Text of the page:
Road Trip Healthy-ish Eating
Updated: Sep 23, 2018
Though we shy away from the term "foodies," Joel and I are certainly people who enjoy cooking for ourselves and try to eat a healthy, balanced diet. What healthy and balanced has meant for each of us has certainly evolved over the years, and I have a sweet tooth that rivals all other sweet teeth. Seriously.
This isn't a post about my autoimmune condition (though it could be) and the very specific ways I have tried to eat for my condition over the years, including some extremely restrictive diets that made my body feel pretty good but left no room for anything else.
Nor is this a post about the connection between the food we put in our bodies and our self-image (though it could also be about that).
These things contribute to how I think about food and cooking, and I bring them up because prior to departing on this trip I was just starting to find my rhythm in eating in a way that supported my ever elusive gut happiness and gave me energy, without making me feel deprived.
Thus, I approached food on the trip with a bit of trepidation and worry about un-doing the good rhythm I was finally finding.
Here's what we have learned thus far about eating on a road trip in a way that doesn't cost a ton of money or leave your gut miserable, and that can support someone with a chronic condition.
Know Your Basics & Bring a Mini Pantry With You
When we left our home in the Twin Cities, friends came and shopped our well-stocked kitchen (we hate food waste), but we did keep a few items for our trip. These are what I would categorize as some basics that we knew we would use in daily cooking and likely restock over the course of the trip.
We brought: olive and coconut oil, peanut butter, honey, oats, nuts, mayo, mustard, trail mix using the leftovers from our pantry (nuts + dried fruit), a ton of tea bags, coffee, sardines and other canned fish. And yes, we have a rule of no eating sardines in the car. The things we buy fresh every week include: eggs, broccoli/other green veg, breakfast meats, and almond milk (more on this later). We mix up what we buy for dinner depending on our plans with ours hosts.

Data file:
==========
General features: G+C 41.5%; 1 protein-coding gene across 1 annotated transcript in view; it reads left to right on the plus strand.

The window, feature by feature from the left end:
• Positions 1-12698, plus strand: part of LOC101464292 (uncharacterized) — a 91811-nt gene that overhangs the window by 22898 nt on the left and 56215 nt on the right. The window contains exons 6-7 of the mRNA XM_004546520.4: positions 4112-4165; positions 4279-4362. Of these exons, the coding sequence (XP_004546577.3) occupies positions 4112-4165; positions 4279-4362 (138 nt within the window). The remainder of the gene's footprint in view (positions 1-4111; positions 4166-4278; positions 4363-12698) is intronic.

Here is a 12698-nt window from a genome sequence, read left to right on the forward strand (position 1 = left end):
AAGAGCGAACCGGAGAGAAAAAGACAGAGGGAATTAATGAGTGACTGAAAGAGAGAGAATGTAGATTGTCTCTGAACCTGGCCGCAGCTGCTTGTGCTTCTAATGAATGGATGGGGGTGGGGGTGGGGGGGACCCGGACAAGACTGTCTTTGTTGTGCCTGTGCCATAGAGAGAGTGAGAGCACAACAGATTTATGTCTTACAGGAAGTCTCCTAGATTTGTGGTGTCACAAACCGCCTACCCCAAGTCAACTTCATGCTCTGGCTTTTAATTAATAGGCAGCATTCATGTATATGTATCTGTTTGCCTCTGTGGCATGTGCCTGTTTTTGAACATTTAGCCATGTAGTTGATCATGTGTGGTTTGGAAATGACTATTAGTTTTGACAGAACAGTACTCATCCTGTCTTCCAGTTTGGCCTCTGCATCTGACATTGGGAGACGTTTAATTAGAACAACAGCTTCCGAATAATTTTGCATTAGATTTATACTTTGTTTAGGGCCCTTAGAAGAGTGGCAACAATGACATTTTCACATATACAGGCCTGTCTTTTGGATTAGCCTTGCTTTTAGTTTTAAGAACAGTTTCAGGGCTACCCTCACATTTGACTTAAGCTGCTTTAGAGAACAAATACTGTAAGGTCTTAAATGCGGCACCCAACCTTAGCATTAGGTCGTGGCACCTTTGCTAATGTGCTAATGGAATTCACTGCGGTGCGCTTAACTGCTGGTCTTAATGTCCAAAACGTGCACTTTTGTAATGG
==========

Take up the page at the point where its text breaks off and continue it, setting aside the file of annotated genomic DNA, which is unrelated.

Essentially, we travel with a mini pantry which saves us time, gives us some independence around a few key meals and certainly saves money as we aren't always eating out. (Also, we purchased this plug-in cooler so we wouldn't have to buy ice constantly - it's like a mini fridge for the car!)
Consistency with Cooking
We have only gone out to breakfast twice in the entire 5 weeks on the road because we knew early on that breakfast was an easy meal to cook for ourselves and it is a meal that really impacts how we feel all day. (However, one of those breakfasts out was phenomenal and we think anyone visiting Maine should definitely go to the Palace Diner.)
A good breakfast gives us energy and fuels us for the adventure ahead. As I try to limit my gluten, it also means I am sure to start the day without any possible cross-contamination from food that makes me feel sluggish.
Our breakfast consists of: eggs, a quickly cooked vegetable (kale or broccoli), avocado (occasionally), and some sort of breakfast meat (turkey bacon and chicken sausage are favorites). Joel also drinks coffee and I either enjoy a cup of tea, hot water with lemon, or water.
We were lucky enough to receive a beautiful gift of perfect road trip snacks which supplemented a few we brought. Fruit leather, the best gluten-free granola ever, rice chips that seriously taste like healthy doritos (these), trail-mix, and nuts were in our snack care package. All have been phenomenal choices for the road. I supplement with seaweed, fruit (mostly from market stands), and occasionally get a fancy, dark chocolate bar. We also have four water bottles that we fill up and have with us when we are driving. We mostly drink water, but I also love trying local brands of kombocha we find in grocery stores.
One thing we didn't want was to be in situations where we were really hungry and opting for candy or other quick but sodium-heavy or sugary conveniences.
Bento Style Lunch
Though we do eat lunch out some days, especially if we have a whole day in a city and want to try something special (tacos! burritos! a Chicago hot dog for $4.99!), we have found a really good rhythm for simple lunches we can make for ourselves. We bought a bento box style lunch crate (similar to this one) and fill it with some combination of: olives, carrot sticks, cucumber, cheese slices, salami, and apple slices. Vegetarians could easily add some peanut butter, nuts, a hard boiled egg or other protein source in place of the salami we opt for.